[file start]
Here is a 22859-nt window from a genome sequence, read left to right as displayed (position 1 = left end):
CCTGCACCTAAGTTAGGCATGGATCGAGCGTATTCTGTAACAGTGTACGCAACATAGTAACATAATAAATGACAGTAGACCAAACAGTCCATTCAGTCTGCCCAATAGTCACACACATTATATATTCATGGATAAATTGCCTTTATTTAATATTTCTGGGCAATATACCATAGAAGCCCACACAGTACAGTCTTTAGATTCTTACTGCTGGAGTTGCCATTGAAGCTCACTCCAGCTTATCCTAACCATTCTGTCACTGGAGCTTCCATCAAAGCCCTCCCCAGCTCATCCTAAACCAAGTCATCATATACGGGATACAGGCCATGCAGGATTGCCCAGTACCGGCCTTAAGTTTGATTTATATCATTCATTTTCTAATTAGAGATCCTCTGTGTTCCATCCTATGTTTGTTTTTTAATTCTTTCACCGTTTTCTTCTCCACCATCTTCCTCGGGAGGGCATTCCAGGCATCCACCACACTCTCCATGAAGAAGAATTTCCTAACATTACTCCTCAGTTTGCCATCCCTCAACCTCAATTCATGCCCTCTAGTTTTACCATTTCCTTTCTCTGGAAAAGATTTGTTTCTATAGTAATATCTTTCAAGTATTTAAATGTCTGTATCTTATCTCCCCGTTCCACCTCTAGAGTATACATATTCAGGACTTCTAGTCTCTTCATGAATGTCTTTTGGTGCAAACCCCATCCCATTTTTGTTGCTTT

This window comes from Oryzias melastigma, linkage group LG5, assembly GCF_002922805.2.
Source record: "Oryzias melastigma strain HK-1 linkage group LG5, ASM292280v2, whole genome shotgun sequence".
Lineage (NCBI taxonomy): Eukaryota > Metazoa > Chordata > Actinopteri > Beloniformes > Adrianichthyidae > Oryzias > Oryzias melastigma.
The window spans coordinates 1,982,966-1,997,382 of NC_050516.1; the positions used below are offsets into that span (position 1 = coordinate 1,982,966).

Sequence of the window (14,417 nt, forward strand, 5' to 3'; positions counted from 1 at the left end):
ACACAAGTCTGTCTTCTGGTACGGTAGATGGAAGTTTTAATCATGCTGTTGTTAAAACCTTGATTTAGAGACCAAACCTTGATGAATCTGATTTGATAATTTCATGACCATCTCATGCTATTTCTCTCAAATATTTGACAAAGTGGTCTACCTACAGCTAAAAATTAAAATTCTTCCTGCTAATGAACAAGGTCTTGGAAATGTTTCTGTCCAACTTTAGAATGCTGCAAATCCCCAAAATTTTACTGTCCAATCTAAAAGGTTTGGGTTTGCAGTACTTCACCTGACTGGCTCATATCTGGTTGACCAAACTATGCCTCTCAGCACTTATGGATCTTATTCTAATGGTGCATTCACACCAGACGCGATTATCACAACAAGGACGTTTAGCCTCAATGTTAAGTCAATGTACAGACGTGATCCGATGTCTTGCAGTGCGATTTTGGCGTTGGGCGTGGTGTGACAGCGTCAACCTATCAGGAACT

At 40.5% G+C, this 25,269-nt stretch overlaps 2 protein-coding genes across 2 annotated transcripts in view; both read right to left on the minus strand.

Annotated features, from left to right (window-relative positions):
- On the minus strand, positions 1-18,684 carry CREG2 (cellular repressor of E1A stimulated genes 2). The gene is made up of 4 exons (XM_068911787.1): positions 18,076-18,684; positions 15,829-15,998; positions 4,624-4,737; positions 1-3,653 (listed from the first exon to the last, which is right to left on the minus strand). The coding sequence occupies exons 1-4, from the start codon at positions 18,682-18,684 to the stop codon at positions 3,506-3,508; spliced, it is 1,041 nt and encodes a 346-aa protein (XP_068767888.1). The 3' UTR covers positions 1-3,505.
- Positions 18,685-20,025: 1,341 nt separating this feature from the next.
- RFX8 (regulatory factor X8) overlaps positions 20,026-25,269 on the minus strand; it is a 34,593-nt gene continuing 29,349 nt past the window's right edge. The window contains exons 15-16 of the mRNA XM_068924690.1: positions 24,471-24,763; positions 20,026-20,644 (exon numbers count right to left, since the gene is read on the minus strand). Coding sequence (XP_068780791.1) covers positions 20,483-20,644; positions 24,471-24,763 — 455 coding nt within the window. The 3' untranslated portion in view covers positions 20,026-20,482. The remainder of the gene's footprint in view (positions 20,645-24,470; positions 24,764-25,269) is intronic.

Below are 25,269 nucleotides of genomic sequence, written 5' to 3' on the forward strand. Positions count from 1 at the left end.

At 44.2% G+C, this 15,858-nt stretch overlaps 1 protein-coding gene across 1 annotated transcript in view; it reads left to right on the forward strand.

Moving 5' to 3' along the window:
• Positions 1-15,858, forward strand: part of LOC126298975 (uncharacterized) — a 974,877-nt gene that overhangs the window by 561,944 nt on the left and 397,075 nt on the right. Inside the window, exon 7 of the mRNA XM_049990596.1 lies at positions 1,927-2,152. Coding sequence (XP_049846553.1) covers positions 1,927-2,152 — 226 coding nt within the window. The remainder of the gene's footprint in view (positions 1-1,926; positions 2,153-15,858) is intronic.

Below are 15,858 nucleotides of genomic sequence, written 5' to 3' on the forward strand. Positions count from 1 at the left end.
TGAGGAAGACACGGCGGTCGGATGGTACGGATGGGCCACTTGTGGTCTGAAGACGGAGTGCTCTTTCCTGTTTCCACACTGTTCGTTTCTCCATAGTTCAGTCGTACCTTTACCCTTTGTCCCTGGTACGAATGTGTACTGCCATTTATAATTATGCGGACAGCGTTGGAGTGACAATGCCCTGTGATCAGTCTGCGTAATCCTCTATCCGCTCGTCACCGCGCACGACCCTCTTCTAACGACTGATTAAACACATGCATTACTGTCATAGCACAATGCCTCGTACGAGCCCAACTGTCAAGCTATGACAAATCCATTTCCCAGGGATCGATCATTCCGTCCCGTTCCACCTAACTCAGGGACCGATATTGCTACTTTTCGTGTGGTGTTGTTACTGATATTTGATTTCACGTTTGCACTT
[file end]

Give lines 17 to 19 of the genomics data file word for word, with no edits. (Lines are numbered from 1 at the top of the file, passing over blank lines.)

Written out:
• Positions 1-15,858, forward strand: part of LOC126298975 (uncharacterized) — a 974,877-nt gene that overhangs the window by 561,944 nt on the left and 397,075 nt on the right. Inside the window, exon 7 of the mRNA XM_049990596.1 lies at positions 1,927-2,152. Coding sequence (XP_049846553.1) covers positions 1,927-2,152 — 226 coding nt within the window. The remainder of the gene's footprint in view (positions 1-1,926; positions 2,153-15,858) is intronic.

Below are 15,858 nucleotides of genomic sequence, written 5' to 3' on the forward strand. Positions count from 1 at the left end.
TGAGGAAGACACGGCGGTCGGATGGTACGGATGGGCCACTTGTGGTCTGAAGACGGAGTGCTCTTTCCTGTTTCCACACTGTTCGTTTCTCCATAGTTCAGTCGTACCTTTACCCTTTGTCCCTGGTACGAATGTGTACTGCCATTTATAATTATGCGGACAGCGTTGGAGTGACAATGCCCTGTGATCAGTCTGCGTAATCCTCTATCCGCTCGTCACCGCGCACGACCCTCTTCTAACGACTGATTAAACACATGCATTACTGTCATAGCACAATGCCTCGTACGAGCCCAACTGTCAAGCTATGACAAATCCATTTCCCAGGGATCGATCATTCCGTCCCGTTCCACCTAACTCAGGGACCGATATTGCTACTTTTCGTGTGGTGTTGTTACTGATATTTGATTTCACGTTTGCACTT